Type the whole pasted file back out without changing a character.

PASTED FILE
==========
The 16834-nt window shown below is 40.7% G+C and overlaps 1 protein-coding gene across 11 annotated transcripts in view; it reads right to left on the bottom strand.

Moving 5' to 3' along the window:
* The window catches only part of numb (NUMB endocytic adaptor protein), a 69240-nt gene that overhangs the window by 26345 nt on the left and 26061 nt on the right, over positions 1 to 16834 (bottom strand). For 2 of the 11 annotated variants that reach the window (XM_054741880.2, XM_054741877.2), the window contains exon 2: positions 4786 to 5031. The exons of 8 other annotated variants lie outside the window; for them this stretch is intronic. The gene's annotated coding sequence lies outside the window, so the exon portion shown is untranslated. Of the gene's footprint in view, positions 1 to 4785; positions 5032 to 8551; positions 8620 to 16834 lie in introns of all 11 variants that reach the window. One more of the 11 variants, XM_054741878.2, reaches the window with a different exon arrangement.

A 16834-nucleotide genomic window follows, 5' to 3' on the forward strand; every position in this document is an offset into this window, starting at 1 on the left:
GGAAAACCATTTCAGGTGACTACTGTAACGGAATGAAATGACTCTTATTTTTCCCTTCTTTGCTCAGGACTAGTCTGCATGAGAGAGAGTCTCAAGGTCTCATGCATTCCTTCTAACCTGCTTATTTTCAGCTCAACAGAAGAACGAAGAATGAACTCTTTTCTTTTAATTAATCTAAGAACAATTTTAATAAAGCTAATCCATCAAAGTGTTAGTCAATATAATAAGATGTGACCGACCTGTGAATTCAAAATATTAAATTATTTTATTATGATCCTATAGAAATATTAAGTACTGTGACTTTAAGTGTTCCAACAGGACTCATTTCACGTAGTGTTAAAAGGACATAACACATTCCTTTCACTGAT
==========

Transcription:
The 16834-nt window shown below is 40.7% G+C and overlaps 1 protein-coding gene across 11 annotated transcripts in view; it reads right to left on the bottom strand.

Moving 5' to 3' along the window:
* The window catches only part of numb (NUMB endocytic adaptor protein), a 69240-nt gene that overhangs the window by 26345 nt on the left and 26061 nt on the right, over positions 1 to 16834 (bottom strand). For 2 of the 11 annotated variants that reach the window (XM_054741880.2, XM_054741877.2), the window contains exon 2: positions 4786 to 5031. The exons of 8 other annotated variants lie outside the window; for them this stretch is intronic. The gene's annotated coding sequence lies outside the window, so the exon portion shown is untranslated. Of the gene's footprint in view, positions 1 to 4785; positions 5032 to 8551; positions 8620 to 16834 lie in introns of all 11 variants that reach the window. One more of the 11 variants, XM_054741878.2, reaches the window with a different exon arrangement.

A 16834-nucleotide genomic window follows, 5' to 3' on the forward strand; every position in this document is an offset into this window, starting at 1 on the left:
GGAAAACCATTTCAGGTGACTACTGTAACGGAATGAAATGACTCTTATTTTTCCCTTCTTTGCTCAGGACTAGTCTGCATGAGAGAGAGTCTCAAGGTCTCATGCATTCCTTCTAACCTGCTTATTTTCAGCTCAACAGAAGAACGAAGAATGAACTCTTTTCTTTTAATTAATCTAAGAACAATTTTAATAAAGCTAATCCATCAAAGTGTTAGTCAATATAATAAGATGTGACCGACCTGTGAATTCAAAATATTAAATTATTTTATTATGATCCTATAGAAATATTAAGTACTGTGACTTTAAGTGTTCCAACAGGACTCATTTCACGTAGTGTTAAAAGGACATAACACATTCCTTTCACTGAT